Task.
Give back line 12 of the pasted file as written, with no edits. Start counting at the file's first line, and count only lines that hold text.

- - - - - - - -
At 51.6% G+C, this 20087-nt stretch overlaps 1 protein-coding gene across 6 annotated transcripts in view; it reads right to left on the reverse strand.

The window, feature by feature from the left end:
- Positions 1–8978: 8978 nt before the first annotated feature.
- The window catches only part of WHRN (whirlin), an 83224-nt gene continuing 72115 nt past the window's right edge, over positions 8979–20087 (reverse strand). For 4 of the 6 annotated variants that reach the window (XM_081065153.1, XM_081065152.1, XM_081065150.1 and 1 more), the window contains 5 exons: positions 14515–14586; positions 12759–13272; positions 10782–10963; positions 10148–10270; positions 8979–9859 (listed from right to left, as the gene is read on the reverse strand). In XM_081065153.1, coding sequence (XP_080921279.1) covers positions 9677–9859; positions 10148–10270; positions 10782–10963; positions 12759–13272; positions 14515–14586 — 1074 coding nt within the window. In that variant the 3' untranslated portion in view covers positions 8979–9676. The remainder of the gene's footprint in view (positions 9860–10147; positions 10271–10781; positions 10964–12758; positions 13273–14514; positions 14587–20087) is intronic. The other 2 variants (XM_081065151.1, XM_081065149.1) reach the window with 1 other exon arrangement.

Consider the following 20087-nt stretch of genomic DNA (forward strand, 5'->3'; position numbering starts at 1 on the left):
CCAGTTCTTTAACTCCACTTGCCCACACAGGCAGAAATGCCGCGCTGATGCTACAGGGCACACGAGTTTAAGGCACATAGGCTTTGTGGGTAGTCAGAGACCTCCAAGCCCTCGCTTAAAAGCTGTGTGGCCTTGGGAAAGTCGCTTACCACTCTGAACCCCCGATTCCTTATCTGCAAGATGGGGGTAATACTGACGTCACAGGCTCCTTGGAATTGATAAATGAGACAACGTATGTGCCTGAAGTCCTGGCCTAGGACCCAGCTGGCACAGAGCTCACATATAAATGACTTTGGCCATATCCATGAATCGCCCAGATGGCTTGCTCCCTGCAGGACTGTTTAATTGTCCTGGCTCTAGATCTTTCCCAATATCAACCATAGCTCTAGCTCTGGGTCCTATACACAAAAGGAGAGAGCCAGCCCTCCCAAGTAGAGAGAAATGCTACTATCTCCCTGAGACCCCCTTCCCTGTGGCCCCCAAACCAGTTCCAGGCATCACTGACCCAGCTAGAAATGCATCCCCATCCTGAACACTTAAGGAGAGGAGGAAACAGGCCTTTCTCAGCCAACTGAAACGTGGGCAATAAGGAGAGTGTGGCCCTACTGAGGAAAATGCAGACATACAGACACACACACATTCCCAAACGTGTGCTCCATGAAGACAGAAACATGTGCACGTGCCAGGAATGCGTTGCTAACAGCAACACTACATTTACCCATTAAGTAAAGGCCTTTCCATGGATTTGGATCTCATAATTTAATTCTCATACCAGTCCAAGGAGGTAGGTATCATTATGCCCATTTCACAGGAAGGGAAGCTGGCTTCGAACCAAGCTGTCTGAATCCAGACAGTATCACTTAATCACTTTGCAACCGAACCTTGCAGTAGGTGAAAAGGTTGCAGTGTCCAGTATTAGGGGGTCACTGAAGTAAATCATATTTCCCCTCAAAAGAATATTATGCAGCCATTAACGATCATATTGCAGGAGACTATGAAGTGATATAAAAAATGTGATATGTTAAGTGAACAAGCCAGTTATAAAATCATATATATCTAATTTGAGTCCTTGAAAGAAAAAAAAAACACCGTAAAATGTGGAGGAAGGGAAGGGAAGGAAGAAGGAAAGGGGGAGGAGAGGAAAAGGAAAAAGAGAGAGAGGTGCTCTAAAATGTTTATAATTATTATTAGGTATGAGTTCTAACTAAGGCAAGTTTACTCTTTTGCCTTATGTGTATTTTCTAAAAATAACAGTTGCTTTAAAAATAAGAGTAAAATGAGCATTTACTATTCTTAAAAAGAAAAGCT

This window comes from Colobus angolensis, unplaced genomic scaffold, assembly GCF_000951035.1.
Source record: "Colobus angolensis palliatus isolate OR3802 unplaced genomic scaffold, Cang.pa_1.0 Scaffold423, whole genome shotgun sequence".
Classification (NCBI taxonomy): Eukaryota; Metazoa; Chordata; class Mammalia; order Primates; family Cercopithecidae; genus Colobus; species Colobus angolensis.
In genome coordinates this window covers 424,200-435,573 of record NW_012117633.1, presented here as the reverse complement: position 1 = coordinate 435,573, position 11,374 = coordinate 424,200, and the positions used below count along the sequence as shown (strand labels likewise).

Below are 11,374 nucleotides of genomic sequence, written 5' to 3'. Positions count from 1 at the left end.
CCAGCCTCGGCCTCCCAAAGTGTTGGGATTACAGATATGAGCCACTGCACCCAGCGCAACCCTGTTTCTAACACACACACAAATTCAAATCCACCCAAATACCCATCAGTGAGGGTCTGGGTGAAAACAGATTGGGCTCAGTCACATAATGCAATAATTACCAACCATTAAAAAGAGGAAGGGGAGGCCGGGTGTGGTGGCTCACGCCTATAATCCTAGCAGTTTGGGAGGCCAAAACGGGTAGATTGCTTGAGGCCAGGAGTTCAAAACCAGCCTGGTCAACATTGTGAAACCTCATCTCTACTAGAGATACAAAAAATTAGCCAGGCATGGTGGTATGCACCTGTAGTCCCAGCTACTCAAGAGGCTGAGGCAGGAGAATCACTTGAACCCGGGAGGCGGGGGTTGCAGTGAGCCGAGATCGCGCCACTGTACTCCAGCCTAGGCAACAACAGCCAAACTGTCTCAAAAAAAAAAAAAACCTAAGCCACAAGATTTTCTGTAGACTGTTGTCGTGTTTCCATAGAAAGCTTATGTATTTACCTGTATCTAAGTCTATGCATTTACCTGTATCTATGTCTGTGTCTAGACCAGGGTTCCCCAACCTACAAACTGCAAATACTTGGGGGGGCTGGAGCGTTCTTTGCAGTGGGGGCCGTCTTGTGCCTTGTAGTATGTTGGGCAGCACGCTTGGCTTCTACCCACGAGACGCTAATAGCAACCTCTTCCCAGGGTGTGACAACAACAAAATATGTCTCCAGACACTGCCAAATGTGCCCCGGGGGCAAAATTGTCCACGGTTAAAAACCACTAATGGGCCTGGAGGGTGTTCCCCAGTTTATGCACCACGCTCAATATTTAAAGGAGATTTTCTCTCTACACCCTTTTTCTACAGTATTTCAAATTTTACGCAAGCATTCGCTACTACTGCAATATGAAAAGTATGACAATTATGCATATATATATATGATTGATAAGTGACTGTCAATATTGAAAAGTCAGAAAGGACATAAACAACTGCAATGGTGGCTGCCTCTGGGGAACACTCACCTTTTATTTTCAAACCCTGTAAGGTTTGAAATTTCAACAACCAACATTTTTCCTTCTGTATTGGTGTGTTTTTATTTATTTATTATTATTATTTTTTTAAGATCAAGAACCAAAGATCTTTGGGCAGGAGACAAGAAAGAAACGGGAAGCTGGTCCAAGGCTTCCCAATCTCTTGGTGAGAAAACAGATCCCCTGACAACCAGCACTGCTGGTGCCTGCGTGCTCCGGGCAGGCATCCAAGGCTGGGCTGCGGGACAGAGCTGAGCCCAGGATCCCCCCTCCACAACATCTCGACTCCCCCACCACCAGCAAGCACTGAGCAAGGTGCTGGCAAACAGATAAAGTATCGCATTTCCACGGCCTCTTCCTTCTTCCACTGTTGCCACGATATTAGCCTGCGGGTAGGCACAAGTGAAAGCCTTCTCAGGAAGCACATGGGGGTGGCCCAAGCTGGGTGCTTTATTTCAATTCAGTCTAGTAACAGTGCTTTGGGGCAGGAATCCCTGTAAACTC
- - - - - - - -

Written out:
CCAGCCTCGGCCTCCCAAAGTGTTGGGATTACAGATATGAGCCACTGCACCCAGCGCAACCCTGTTTCTAACACACACACAAATTCAAATCCACCCAAATACCCATCAGTGAGGGTCTGGGTGAAAACAGATTGGGCTCAGTCACATAATGCAATAATTACCAACCATTAAAAAGAGGAAGGGGAGGCCGGGTGTGGTGGCTCACGCCTATAATCCTAGCAGTTTGGGAGGCCAAAACGGGTAGATTGCTTGAGGCCAGGAGTTCAAAACCAGCCTGGTCAACATTGTGAAACCTCATCTCTACTAGAGATACAAAAAATTAGCCAGGCATGGTGGTATGCACCTGTAGTCCCAGCTACTCAAGAGGCTGAGGCAGGAGAATCACTTGAACCCGGGAGGCGGGGGTTGCAGTGAGCCGAGATCGCGCCACTGTACTCCAGCCTAGGCAACAACAGCCAAACTGTCTCAAAAAAAAAAAAAACCTAAGCCACAAGATTTTCTGTAGACTGTTGTCGTGTTTCCATAGAAAGCTTATGTATTTACCTGTATCTAAGTCTATGCATTTACCTGTATCTATGTCTGTGTCTAGACCAGGGTTCCCCAACCTACAAACTGCAAATACTTGGGGGGGCTGGAGCGTTCTTTGCAGTGGGGGCCGTCTTGTGCCTTGTAGTATGTTGGGCAGCACGCTTGGCTTCTACCCACGAGACGCTAATAGCAACCTCTTCCCAGGGTGTGACAACAACAAAATATGTCTCCAGACACTGCCAAATGTGCCCCGGGGGCAAAATTGTCCACGGTTAAAAACCACTAATGGGCCTGGAGGGTGTTCCCCAGTTTATGCACCACGCTCAATATTTAAAGGAGATTTTCTCTCTACACCCTTTTTCTACAGTATTTCAAATTTTACGCAAGCATTCGCTACTACTGCAATATGAAAAGTATGACAATTATGCATATATATATATGATTGATAAGTGACTGTCAATATTGAAAAGTCAGAAAGGACATAAACAACTGCAATGGTGGCTGCCTCTGGGGAACACTCACCTTTTATTTTCAAACCCTGTAAGGTTTGAAATTTCAACAACCAACATTTTTCCTTCTGTATTGGTGTGTTTTTATTTATTTATTATTATTATTTTTTTAAGATCAAGAACCAAAGATCTTTGGGCAGGAGACAAGAAAGAAACGGGAAGCTGGTCCAAGGCTTCCCAATCTCTTGGTGAGAAAACAGATCCCCTGACAACCAGCACTGCTGGTGCCTGCGTGCTCCGGGCAGGCATCCAAGGCTGGGCTGCGGGACAGAGCTGAGCCCAGGATCCCCCCTCCACAACATCTCGACTCCCCCACCACCAGCAAGCACTGAGCAAGGTGCTGGCAAACAGATAAAGTATCGCATTTCCACGGCCTCTTCCTTCTTCCACTGTTGCCACGATATTAGCCTGCGGGTAGGCACAAGTGAAAGCCTTCTCAGGAAGCACATGGGGGTGGCCCAAGCTGGGTGCTTTATTTCAATTCAGTCTAGTAACAGTGCTTTGGGGCAGGAATCCCTGTAAACTC